#7: Professional AffiliationsJoining professional organizations could be a great way to keep up with industry standards, trends, and best practices. Plus, it might be a perfect opportunity to network with others in your field. List any and all affiliations relevant to healthcare, and especially to the position you’re applying for. If you’re not yet a member of any, check out the recommendations further down this page and consider joining.
#8: Volunteer WorkOne of the key skills of being a nurse is having a service orientation. In simple terms, that means you are actively looking for ways to help others.iii As a nurse, your education and experience means you could help a variety of charities and nonprofits, but that doesn’t mean you have to volunteer strictly in your field. Other opportunities could range from serving at the local soup kitchen to working at fundraising events. You want to have at least a few volunteering experiences listed to show that your passion for helping others extends beyond paid opportunities. Some charitable organizations that are great for volunteer nurses are listed at the end of this page.
#9: Awards, Honors, or AchievementsDon’t hide your achievements! Make sure to list all awards and honors that are relevant. You should also share some details about who gives the award or what you did to earn it. For experienced nurses, this can go higher on your resume, even directly under your summary. That way, the recruiter or hiring manager will be enticed to continue reading. Entry-level nurses may not have as many professional accomplishments, so the section can be lower on the page. But be sure to mention awards you won in school, such as graduating with honors, top of your class, or anything else that can set you apart.
Frequent Nursing Resume ErrorsUnfortunately, many candidates make simple, avoidable mistakes on their resume that can automatically have them rejected for a position. Recruiters, hiring managers, and HR personnel are looking for reasons to narrow the pool of applicants and resumes. Simple errors are an easy way to do that. That’s why one of the most important aspects of learning how to write a nursing resume is to identify common mistakes. These include:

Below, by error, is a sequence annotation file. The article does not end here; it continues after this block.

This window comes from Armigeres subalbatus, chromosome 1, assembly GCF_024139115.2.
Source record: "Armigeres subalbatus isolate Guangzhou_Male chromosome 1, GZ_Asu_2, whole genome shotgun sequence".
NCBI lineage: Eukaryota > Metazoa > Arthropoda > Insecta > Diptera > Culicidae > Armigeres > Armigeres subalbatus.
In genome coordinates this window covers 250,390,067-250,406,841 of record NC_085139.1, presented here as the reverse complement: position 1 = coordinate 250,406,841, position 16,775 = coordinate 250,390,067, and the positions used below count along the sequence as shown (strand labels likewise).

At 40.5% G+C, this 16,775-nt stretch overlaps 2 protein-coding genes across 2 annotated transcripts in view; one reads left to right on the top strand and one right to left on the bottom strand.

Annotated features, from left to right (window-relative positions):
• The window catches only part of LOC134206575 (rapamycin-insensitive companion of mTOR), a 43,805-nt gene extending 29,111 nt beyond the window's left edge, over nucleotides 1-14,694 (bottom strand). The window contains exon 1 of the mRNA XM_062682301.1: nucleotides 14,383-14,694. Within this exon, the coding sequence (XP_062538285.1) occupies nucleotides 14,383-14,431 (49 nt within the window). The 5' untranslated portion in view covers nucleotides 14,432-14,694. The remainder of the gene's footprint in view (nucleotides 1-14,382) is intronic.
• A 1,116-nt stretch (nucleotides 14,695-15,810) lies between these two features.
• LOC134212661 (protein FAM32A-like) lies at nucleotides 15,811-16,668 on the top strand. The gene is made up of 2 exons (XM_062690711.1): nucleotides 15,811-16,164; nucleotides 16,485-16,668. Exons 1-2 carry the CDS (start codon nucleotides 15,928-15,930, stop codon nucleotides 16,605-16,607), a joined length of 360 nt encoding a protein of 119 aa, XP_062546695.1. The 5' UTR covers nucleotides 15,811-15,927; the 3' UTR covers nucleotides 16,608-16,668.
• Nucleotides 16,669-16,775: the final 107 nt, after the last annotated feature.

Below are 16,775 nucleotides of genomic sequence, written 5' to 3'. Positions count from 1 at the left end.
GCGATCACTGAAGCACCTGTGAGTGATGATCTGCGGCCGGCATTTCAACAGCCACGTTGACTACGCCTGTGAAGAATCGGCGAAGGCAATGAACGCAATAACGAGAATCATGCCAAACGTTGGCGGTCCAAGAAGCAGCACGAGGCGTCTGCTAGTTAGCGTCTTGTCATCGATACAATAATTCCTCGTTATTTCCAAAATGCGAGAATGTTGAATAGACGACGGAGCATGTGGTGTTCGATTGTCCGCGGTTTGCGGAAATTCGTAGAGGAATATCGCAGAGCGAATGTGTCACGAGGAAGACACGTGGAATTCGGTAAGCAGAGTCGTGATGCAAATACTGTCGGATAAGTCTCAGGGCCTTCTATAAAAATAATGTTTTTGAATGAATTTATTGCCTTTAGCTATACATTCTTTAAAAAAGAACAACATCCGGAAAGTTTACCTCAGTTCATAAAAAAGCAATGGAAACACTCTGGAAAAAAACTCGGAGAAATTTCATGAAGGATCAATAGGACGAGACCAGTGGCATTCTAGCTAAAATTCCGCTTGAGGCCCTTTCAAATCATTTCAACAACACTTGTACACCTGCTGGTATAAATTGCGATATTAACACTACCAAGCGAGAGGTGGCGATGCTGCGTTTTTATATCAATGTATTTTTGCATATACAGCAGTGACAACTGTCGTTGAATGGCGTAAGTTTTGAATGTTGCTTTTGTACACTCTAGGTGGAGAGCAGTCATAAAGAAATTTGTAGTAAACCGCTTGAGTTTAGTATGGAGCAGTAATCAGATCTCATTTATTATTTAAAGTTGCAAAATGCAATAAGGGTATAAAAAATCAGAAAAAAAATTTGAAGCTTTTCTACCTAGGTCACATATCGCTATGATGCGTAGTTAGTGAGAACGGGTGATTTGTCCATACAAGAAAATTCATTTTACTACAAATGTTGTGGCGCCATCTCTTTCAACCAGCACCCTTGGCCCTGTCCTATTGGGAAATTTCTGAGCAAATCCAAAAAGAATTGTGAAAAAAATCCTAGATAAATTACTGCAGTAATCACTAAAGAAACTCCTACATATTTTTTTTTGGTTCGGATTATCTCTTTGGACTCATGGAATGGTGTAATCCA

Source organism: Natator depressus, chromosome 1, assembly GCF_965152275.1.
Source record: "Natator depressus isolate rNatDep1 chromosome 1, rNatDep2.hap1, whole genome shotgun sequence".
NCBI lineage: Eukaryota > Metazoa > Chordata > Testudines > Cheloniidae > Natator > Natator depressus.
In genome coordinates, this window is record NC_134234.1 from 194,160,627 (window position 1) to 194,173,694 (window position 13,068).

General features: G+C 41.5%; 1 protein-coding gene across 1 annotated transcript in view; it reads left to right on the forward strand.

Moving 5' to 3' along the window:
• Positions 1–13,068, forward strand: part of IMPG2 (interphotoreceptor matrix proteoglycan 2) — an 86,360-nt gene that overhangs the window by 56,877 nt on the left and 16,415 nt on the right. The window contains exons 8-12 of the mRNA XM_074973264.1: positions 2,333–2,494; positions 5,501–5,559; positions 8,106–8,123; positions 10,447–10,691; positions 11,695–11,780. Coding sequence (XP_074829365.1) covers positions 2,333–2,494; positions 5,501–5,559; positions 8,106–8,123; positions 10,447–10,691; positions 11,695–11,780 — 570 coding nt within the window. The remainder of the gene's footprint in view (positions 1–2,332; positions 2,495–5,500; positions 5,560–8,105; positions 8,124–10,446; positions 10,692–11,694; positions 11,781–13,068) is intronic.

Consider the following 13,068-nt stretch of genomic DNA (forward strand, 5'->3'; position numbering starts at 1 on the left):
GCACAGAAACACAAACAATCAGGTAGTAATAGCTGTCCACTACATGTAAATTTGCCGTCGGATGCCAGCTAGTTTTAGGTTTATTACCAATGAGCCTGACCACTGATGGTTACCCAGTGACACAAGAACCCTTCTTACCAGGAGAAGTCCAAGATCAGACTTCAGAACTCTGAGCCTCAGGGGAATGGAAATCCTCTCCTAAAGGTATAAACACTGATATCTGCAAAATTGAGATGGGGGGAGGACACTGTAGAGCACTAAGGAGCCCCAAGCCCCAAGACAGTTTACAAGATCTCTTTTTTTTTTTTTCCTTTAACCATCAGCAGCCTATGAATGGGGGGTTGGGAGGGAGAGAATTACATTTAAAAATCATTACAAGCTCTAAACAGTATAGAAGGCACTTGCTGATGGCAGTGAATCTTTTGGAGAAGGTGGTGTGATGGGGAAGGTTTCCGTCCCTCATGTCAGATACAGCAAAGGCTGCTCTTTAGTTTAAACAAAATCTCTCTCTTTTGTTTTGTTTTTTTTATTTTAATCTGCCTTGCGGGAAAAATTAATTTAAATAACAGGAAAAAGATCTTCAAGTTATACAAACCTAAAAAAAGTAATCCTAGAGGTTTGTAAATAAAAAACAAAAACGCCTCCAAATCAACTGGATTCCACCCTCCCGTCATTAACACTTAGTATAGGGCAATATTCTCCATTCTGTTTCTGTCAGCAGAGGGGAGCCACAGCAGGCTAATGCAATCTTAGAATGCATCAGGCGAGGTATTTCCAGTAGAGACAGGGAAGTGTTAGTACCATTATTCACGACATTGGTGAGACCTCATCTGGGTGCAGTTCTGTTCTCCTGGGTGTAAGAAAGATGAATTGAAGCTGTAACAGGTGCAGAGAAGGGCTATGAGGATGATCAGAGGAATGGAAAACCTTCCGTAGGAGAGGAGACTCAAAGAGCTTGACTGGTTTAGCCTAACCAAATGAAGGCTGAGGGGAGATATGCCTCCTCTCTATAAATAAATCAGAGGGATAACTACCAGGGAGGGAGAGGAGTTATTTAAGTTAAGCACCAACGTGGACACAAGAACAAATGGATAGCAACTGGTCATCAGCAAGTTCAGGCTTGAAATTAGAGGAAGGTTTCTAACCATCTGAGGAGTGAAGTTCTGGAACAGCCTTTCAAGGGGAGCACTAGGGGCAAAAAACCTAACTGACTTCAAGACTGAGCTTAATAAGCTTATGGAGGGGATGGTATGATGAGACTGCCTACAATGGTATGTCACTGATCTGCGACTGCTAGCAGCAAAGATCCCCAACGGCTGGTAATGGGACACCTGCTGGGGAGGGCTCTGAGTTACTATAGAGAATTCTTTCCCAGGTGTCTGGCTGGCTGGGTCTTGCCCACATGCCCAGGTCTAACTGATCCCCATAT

- Irrelevant information, such as hobbies
- Poor job descriptions
- Lacking a cover letter when available
- Using an unprofessional email address (i.e. beachbum91 AT gmail.com)
- References or the line “References Upon Request”
- Adding salary desired or current salary
- Adding personal information
How to Find the Right “Language” for Your Nursing ResumeYour resume is how you market yourself to hiring managers, which is why clear, specific, and quantifiable language is important to distinguish you from other applicants. Vague language, such as “assesses level of pain and pain management for patients” or “exercised professional skills related to the plan of care”, doesn’t effectively show hiring managers what separates you from other candidates. Instead, show your experience in quantifiable language by answering the question, “How many?”. This gives your potential employer a better sense of your past job responsibilities and your skillset. For example:
- Performed lifesaving interventions as part of multidisciplinary team in high-volume Emergency Department with 50 beds.
- Supervised 2 LPNs and 5 CNAs each shift, managed schedule, directed duties, and mentored to improve overall care.
Entry-Level Nursing Resume SamplesHow to write a nursing resume for an entry-level position is slightly different than others due of your lack of professional experience. However, that doesn’t mean that you don’t have any experience. You just have to show how your background outside of nursing can help you in the field. Entry-level nursing positions could include certified nursing assistant (CNA), licensed practical nurse (LPN), or others. These might be good ways to gain experience while you pursue certification as a registered nurse (RN) or even an advanced nursing degree.
Resume Writing Tip: For entry-level nursing resumes you should list past work experience unrelated to nursing. However, show some of the soft skills you may have acquired that can apply to a nursing career, such as critical thinking, conflict resolution, or teamwork. You can also add a list of relevant courses that are focused on specific parts or expectations of a role. This is why it’s beneficial to have more than one resume.Click to Tweet! Source: monster.com/career-advice/article/sample-resume-nursing-assistant